Fortunately, that turned out to be the case – despite the inclusion of a decidedly intermediate-level sequence. My working theory is it’s because I’ve become Irish, and therefore automatically a better dancer …
(Thanks to an Irish grandfather, I was able to apply for Irish citizenship to ensure I remain an EU citizen in the hopefully unlikely event that we actually go through with this Brexit nonsense. That came through ten days ago. Ireland allows dual-citizenship, so I will remain British too, but becoming Officially Irish has to improve my dance, right?)
It was a hot day, I was feeling tired and had for a few minutes debated skipping the workshop; I’m very glad I didn’t.
It started by looking at the qualities that distinguish vals from tango. Anne suggested five things:
- The feeling (playful, light, fun rather than dramatic)
- Continuous movement (no pauses*)
- Soft steps (bent knees)
- Circular movements
- Flexible embrace
*As in big dramatic ones – you can of course pause for a beat to dance the 123_ rhythm.
We practiced dancing with these qualities, initially alone and then with a partner.
Next was a simple sequence in the walk. Two normal steps, then an outside step to the left; two normal steps then an outside step to the right. The outside step to the right requires a sliding embrace and a lot of dissociation, as well as the leader dropping their hip to make space.
The technique would require work for sure, but I was able to do it in open embrace.
Pablo then showed a sequence which initially looked like one of those I was never going to get. He showed it three times, then asked if we wanted to see it one more time.
“Twelve more times,” I said, and the woman next to me agreed.
But actually it was fine when I tried it. It was:
- Lead a forward ocho to the left, the leader remaining still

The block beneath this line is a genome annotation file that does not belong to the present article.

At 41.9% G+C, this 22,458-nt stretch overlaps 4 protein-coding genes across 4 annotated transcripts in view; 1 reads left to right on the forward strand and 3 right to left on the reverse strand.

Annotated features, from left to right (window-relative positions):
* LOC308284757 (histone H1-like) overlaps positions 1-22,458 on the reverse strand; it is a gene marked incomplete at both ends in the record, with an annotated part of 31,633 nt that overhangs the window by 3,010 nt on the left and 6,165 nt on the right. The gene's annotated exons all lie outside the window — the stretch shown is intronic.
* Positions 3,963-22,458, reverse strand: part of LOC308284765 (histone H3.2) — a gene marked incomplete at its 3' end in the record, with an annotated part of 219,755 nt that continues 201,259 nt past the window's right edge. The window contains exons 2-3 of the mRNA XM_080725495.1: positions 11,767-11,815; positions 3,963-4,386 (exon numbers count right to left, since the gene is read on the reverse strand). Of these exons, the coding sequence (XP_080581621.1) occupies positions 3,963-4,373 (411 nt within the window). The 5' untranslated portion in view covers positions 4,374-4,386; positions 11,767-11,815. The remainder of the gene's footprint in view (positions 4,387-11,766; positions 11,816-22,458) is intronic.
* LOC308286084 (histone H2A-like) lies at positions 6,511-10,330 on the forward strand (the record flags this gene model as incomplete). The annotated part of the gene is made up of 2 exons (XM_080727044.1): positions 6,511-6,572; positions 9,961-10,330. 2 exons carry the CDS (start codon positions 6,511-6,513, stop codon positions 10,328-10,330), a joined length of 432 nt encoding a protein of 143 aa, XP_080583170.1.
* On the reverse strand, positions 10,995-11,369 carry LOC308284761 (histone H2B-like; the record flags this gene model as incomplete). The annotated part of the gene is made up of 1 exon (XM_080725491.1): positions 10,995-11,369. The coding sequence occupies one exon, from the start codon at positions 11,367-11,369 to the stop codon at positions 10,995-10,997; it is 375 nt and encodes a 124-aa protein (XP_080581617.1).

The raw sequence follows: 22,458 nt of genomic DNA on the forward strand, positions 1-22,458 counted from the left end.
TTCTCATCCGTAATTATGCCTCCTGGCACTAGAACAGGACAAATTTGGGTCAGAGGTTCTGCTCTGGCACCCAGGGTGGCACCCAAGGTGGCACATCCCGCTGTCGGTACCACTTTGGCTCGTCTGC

- Lead a forward ocho to the right, still remaining still
- Lead a side-step (as in the start of a contra-giro)
- Sacada the follower’s trailing leg
- The leader then pivots around her, more-or-less 180 degrees
- That opening up invites the follower to do a back-step (ie. continuing the contra-giro)
- Suspend her there for a moment, then step back for a parada
- As the follower steps over, turn and collect
It fits beautifully to vals, and you could then immediately repeat the sequence after just a one-beat pause.
As if that weren’t complicated enough, Pablo then showed how you could chain together that last section:
- Instead of collecting, lead another side-step
- Then repeat the rest of the sequence from the sacada
I was again sure that was going to be too complicated for my step memory, but actually it felt easy. I was fortunate to have a really good follower, a friend I kept getting partnered with, and that definitely helped.
Generally, the moment a teacher turns their attention to you is the moment it all goes horribly wrong. But in this case, I led a chain of three of them, which felt lovely, and Pablo turned out to have been watching – “Great!” he said.
It is a sequence which requires some room around you in all directions, so not something for a crowded milonga, but when you have the space, it’s lovely.
And I think it could be adapted to tango. While the pivot itself works better with some speed, you could definitely lead the parada with a big suspension. And, logically, it feels like this sequence should be most of the way there toward another version of the contra-giro. Everything connected to everything.
I’m definitely getting more confident with longer sequences, mostly because they are including more and more familiar elements now. The parada is essentially the same as the one I use a lot from the back ocho, and which can lead into a planeo. The part-contra-giro is a variation on the one I did with Steph. Everything connected to everything.
This was definitely the kind of sequence I’ve seen taught in the Tuesday intermediate class, so I’m feeling a lot more confident about tackling the Thursday class now. Which could, of course, be famous last words! We’ll see.
Meantime, I’m going to the Tanguito intermediate class tomorrow. I have no idea what the topic is. And the Los Angelitos milonga afterwards. Perhaps preceded by the first hour of the Spitalfields milonga if the weather is cooperative and I get out of bed in time … We’ll see about that too!